At a commissioning ceremony for the plant in November, South Korea’s President Moon-Jae in said floating solar can help the nation reach its goal of becoming carbon neutral by 2050 with the potential to add 9.4 gigawatts, or the equivalent of nine nuclear reactors.

It’s a shame the official religion of the US government forbids doing anything smart and truly useful. Otherwise, we might try something like this. Eh?

Ohio will be Honda’s American EV hub

With the Honda Prologue on the way, the Japanese automaker is finally serious about getting into the EV game. But the recently revealed electric crossover is just the start—Honda will need a plant for EVs and batteries here in the US soon, as it sketches out the rest of its lineup set to arrive after 2025.

This week the automaker revealed just where its EV center will be based, with several sites in Ohio slated to become Honda’s electric hub.

Honda indicated that it will spend $700 million to re-tool its Marysville Auto Plant (MAP), East Liberty Auto Plant (ELP), and Anna Engine Plant (AEP) for EV production, slated to start in 2026. The automaker also plans to invest $3.5 billion in a joint venture with LG Energy Solution…to build a plant for battery module production in Ohio as well.

The vehicles that will be produced in Ohio will sit on Honda’s own e:Architecture, rather than GM’s Ultium platform that will underpin the upcoming Prologue…”Honda is proud of our history in Ohio, where our US manufacturing operations began more than four decades ago. Now, as we expand Honda’s partnership with Ohio, we are investing in a workforce that will create the power source for our future Honda and Acura electric vehicles,” said Bob Nelson, executive vice president of American Honda Motor Co., Inc.

Way cool! Impulsively chose this article from the many EV pages online. An industry moving into the future faster than our politicians.

I’ve never owned a Honda though I had a few Acuras starting from Year One of that project. We’ve settled back down into (mostly) American iron with my ancient Dodge Ram pickup which stopped recording distance at about 250,000 miles. And my wife’s shiny brand new Ford Maverick Hybrid pickup.

Finally learned to get my butt out of the way when she backs out of the garage in electric silence.

Human Composting to be Legal in California

The only way I’d choose to come back from death

In a few years, people in California will have a new choice for what to do with their loved ones’ bodies after death: put them in their garden.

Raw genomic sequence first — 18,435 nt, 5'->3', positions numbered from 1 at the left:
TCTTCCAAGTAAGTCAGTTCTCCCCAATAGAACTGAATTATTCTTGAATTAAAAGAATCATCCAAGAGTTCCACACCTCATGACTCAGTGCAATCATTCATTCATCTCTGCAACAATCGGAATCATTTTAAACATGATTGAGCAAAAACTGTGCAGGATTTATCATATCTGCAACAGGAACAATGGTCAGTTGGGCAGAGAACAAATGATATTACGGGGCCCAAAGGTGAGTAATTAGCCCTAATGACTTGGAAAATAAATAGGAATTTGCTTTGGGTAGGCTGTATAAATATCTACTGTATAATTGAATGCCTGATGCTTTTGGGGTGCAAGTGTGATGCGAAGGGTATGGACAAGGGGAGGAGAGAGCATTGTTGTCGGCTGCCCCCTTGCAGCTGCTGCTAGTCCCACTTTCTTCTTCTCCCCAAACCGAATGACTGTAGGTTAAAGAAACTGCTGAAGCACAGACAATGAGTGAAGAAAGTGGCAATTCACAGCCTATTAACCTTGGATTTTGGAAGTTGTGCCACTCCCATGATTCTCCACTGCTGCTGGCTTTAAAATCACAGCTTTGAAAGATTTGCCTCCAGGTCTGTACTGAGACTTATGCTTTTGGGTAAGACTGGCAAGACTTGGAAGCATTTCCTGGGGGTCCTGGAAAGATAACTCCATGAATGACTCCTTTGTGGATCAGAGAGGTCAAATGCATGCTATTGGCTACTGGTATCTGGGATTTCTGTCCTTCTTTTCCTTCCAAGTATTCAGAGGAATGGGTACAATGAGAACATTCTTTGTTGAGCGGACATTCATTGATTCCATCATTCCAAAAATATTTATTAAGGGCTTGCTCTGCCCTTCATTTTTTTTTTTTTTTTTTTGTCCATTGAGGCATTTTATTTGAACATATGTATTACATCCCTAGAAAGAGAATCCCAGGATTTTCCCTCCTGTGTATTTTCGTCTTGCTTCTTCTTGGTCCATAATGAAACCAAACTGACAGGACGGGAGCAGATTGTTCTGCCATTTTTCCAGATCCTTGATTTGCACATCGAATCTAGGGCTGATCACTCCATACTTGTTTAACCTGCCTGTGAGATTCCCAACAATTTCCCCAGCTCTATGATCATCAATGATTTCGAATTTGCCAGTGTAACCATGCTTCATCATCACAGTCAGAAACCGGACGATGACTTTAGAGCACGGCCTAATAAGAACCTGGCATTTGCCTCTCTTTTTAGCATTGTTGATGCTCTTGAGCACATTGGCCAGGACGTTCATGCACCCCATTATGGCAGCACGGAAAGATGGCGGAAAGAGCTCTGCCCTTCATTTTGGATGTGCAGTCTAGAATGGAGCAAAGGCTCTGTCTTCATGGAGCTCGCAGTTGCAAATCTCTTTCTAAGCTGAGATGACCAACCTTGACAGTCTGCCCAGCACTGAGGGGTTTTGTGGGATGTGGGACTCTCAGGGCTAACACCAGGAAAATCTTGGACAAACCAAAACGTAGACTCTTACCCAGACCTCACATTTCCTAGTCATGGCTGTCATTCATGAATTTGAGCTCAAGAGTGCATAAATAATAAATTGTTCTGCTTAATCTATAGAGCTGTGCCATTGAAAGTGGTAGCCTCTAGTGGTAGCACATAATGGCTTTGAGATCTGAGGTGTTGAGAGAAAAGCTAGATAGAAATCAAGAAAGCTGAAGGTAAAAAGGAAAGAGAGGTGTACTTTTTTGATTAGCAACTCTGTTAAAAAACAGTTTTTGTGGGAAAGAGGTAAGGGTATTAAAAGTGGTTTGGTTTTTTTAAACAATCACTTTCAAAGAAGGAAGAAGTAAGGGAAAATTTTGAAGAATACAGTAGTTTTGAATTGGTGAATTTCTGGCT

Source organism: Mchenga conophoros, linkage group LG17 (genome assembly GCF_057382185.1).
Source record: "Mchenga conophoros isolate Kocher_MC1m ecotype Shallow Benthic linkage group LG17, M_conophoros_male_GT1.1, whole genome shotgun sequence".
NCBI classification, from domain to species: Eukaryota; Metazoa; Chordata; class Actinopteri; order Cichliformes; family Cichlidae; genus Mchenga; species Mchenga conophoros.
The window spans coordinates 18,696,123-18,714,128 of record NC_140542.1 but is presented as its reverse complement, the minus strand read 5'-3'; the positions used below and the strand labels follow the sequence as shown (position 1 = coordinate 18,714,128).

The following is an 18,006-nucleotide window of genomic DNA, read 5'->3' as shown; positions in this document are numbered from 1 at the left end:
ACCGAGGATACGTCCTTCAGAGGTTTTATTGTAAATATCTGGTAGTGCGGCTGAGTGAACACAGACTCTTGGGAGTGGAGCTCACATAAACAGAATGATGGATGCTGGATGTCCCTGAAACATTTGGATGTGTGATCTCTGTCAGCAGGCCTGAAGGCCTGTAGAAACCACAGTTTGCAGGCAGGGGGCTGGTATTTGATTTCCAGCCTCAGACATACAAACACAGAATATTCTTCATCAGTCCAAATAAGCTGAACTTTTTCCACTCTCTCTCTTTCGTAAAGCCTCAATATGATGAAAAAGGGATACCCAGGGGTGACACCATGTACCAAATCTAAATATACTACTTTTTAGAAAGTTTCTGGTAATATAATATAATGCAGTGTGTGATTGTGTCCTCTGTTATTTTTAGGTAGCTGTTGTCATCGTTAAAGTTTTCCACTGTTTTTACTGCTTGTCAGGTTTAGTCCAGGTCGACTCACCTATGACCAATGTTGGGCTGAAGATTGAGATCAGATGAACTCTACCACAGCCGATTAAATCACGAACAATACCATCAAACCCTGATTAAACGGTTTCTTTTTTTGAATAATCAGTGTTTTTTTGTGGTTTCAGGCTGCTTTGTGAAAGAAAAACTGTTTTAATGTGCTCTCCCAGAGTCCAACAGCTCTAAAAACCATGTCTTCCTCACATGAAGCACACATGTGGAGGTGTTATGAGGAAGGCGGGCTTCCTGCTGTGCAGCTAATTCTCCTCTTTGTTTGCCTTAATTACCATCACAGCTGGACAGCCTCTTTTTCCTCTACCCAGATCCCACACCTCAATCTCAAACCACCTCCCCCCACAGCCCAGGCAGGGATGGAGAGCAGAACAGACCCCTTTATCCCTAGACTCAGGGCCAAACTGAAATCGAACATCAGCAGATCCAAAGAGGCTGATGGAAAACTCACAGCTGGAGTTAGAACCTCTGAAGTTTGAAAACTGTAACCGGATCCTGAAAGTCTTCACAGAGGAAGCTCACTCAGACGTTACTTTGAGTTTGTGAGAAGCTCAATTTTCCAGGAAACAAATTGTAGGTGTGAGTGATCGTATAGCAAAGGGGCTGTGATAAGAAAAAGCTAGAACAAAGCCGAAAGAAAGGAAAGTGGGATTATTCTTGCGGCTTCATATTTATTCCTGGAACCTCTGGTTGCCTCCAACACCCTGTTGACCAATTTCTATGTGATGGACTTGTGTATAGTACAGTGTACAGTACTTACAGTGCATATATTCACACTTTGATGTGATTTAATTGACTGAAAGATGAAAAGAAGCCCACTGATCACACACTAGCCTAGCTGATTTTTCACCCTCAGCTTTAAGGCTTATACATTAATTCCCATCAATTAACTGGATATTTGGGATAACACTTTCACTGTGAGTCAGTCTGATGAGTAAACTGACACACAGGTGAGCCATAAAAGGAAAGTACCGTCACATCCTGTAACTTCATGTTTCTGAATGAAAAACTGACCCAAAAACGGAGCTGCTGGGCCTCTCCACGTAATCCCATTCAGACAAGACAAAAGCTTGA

…Gov. Gavin Newsom signed a bill into law that makes human composting legal in the state beginning in 2027. The bill, AB-351, makes California the fifth state to allow human composting since it was first legalized in Washington in 2019 (Oregon, Colorado, and Vermont are the other places where you can make yourself into mulch).

“AB 351 will provide an additional option for California residents that is more environmentally-friendly and gives them another choice for burial,” Assemblymember Cristina Garcia, who sponsored the bill, said in a release. “With climate change and sea-level rise as very real threats to our environment, this is an alternative method of final disposition that won’t contribute emissions into our atmosphere.”

Human beings cause more than enough trouble while we’re alive, but the practices we’ve developed to handle our bodies after death are also pretty bad for the environment. Burying a dead body takes about three gallons of embalming liquid per corpse—stuff like formaldehyde, methanol, and ethanol—and about 5.3 million gallons total gets buried with bodies each year. Meanwhile, cremation creates more than 500 pounds (227 kilograms) of carbon dioxide from the burning process of just one body, and the burning itself uses up the energy equivalent of two tanks of gasoline. In the U.S., cremation creates roughly 360,000 metric tons of carbon dioxide each year.

C’mon, folks. Get onboard with a future appropriate to common sense disposition of what remains after you shuffle off this mortal coil. If you’ve dedicated a chunk of your life to doing good…consider keeping it up after you’re dead and gone.